Social media has transformed both the production and consumption of content. Big, juicy stories break on Twitter. People turn to Facebook to learn about major world events (and comment on them endlessly). Digital media companies produce posts and videos specifically for social media (see: those addictive Facebook recipe videos).
Some statistics from Pew Research Center:
- 30% of Americans get their news from Facebook
- 10% of Americans get their news from YouTube
- 8% of Americans get their news from Twitter
- Half of American social media users have shared news-related content
But social media has its limits. The most powerful social media platforms have a deep understanding of user preferences and behavior, so they’re able to make sure each person sees the content they’re interested in. Cool, right? Yes and no: the problem is, you’re at the mercy of each platform’s opaque and ever-changing algorithms, which might or might not favor your content. Perhaps more importantly, you don’t get access to all the rich data these platforms collect, and you can’t use them to create your own personalized content recommendations. (For more on the subject, check out our CEO Nick Edwards’ post: How to Use Behavioral Data to Keep Your Content Relevant.)
That’s where email comes in. Though it’s less sexy than social, email’s ROI is easier to prove, and email gives you more control over your relationship with each reader. By leveraging the right technology, you can personalize every email the way Facebook personalizes every user’s news feed. Plus, the one-to-one nature of email makes it a better tool for retention. If getting a click on Facebook is the equivalent of having a flirtatious chat at a bar, getting a subscriber is the equivalent of being asked on a real date.
The magic happens when social and email work together. When a subscriber shares your content on social media, you know they’re in it for the long haul: it’s like finally meeting your new S.O.’s friends.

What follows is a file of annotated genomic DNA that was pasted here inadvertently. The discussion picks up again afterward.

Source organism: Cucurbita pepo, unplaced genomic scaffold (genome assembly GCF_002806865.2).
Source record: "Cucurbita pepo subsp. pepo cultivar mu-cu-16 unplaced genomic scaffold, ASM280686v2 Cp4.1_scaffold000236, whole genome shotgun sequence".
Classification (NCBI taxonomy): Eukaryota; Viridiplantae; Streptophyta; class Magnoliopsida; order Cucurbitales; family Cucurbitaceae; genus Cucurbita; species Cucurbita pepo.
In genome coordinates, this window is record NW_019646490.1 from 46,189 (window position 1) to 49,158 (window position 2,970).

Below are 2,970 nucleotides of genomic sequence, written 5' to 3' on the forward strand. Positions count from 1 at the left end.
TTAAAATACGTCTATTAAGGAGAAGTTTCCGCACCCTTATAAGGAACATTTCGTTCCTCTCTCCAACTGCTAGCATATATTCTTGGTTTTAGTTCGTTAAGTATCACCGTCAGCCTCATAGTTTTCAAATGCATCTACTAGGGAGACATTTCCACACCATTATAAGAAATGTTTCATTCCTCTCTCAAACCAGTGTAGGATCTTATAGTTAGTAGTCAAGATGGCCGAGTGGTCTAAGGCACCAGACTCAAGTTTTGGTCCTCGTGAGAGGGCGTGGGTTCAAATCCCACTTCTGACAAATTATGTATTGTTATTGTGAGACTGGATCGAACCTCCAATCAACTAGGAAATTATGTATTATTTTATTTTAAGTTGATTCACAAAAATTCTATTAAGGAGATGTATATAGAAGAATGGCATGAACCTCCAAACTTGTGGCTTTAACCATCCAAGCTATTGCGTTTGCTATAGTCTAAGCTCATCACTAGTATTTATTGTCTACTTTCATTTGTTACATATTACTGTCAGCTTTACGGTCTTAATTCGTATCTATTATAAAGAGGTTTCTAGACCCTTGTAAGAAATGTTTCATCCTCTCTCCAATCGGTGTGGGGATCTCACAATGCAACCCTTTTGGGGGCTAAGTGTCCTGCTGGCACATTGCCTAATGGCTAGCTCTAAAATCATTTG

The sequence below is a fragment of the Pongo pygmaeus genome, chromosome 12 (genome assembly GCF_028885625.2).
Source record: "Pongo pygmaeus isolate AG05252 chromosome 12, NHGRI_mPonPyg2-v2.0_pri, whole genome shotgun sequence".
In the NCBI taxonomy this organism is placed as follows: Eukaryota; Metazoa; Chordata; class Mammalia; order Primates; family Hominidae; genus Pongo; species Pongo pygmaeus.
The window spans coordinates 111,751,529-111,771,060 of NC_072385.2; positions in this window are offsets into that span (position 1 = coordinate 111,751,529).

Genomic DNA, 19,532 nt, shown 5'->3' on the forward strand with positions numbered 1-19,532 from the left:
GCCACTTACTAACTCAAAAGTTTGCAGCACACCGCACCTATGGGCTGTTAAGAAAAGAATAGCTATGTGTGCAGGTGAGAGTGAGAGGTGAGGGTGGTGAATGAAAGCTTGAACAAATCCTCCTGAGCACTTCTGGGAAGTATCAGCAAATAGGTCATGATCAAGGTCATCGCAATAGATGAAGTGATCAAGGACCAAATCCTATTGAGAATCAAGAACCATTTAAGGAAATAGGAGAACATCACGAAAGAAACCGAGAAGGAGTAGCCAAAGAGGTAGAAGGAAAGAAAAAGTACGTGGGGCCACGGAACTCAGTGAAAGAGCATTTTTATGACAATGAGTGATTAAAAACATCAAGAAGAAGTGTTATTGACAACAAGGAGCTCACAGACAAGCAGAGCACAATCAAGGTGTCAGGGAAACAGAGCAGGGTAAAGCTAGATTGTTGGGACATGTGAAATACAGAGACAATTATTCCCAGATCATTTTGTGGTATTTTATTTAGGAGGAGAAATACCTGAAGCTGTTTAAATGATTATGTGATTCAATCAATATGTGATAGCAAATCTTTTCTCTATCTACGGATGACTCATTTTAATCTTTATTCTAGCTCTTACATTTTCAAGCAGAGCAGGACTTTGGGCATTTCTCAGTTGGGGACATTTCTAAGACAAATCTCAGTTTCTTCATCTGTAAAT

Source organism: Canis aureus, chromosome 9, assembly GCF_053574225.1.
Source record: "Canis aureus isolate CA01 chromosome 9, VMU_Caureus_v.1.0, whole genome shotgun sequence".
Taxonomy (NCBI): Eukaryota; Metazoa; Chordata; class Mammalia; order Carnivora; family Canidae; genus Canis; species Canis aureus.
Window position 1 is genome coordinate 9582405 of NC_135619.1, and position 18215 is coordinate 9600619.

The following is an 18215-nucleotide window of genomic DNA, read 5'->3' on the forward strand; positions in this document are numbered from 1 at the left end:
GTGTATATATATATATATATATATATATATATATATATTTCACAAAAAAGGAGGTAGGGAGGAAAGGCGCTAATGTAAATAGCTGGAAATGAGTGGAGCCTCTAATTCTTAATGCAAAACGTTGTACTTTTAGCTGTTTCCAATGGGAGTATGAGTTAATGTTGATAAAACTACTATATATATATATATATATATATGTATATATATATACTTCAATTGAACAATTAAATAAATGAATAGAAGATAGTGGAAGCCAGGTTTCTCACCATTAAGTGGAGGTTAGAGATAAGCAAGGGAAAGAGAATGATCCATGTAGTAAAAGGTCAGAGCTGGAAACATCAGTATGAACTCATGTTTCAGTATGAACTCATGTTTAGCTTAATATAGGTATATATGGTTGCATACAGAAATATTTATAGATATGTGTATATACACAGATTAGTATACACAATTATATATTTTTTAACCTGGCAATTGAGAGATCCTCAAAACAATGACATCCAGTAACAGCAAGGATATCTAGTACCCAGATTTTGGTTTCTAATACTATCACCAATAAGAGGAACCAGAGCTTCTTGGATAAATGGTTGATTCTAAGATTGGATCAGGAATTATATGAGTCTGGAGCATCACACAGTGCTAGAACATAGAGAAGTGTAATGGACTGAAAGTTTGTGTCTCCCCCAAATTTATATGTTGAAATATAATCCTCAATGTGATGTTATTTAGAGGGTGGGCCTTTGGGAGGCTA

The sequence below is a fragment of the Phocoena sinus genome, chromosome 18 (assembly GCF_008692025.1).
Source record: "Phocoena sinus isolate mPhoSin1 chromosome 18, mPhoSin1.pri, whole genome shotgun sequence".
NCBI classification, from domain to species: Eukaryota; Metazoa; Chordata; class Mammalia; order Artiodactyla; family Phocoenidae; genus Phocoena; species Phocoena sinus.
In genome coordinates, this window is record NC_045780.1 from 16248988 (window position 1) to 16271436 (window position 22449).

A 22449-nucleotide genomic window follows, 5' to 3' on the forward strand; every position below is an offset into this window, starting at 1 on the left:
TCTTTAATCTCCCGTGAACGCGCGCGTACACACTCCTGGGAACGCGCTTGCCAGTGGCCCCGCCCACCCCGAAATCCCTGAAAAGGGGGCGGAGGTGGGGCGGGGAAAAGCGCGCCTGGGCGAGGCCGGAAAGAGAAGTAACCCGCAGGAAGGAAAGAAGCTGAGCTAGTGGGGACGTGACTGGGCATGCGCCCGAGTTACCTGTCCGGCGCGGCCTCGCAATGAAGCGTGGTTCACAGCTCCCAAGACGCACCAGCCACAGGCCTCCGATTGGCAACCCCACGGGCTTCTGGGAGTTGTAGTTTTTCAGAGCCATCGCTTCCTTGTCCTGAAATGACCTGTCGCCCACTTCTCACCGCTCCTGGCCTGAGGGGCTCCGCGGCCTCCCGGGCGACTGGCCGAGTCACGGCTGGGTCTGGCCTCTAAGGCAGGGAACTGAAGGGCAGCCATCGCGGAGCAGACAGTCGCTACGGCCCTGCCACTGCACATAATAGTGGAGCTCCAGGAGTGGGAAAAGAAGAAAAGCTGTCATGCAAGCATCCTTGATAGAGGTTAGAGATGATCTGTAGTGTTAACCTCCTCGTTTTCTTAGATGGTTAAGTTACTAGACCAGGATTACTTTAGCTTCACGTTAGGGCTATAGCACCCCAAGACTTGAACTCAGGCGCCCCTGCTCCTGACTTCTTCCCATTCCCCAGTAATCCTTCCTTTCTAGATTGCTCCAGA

Using Social to Feed Email
Don’t try to acquire readers and subscribers on every single platform. Identify where your audience hangs out, and focus your efforts there, taking care to mirror their language and habits. For example, if your site focuses on recipes, building a presence on Pinterest will likely yield great results; if your site focuses on breaking news, though, you’re better off turning to Twitter.
Make it ridiculously easy for people to subscribe through your social channels. Create a Twitter lead generation card enticing people to subscribe, and pin it to the top of your profile page. At the end of your YouTube videos, include a link to your newsletter sign-up form. Create a CTA button on your Facebook page that links to that sign-up form, too — or create an entirely different form designed to appeal to your Facebook fans. You’ve got a lot of options.
Give your fans and followers sneak peaks of subscriber-only content. For maximum impact, create a highly shareable visual that introduces this piece of content. Make sure it’s something people are genuinely curious about: monitor social media trends and your own data to see which topics resonate with your audience.
Using Email to Feed Social
Encourage your most engaged subscribers to like or follow you on social media. Use dynamic segmentation to cull your power users, and send them an email encouraging them to access made-for-social content by liking you on Facebook (or following you on Instagram, or what have you). Alternatively, you can send the same kind of email to people who’ve been subscribers for a certain amount of time.
Tailor your welcome email to the channel through which each subscriber arrived. It’s likely that your presence on each channel has a different flavor; keep subscribers’ experiences consistent by infusing your welcome email with that flavor as well. For example, subscribers who come in through Facebook can get a playful email, while subscribers who come in through LinkedIn can get that network’s top post.
Reward (and entice) your sharers. Someone’s been sharing a lot? Awesome — you should thank them via email! You can even encourage them to share more with gamification techniques — e.g., “Thanks so much for sharing on Facebook! Share 2 more articles and unlock this premium piece of content.”
Your readers aren’t discrete parts of a homogenous whole. Depending on how they found you, what they’re interested in, and how they prefer to engage, they all respond to different things. Connecting with readers through social media and email helps you give everyone the right experience — the kind that will make them stick around.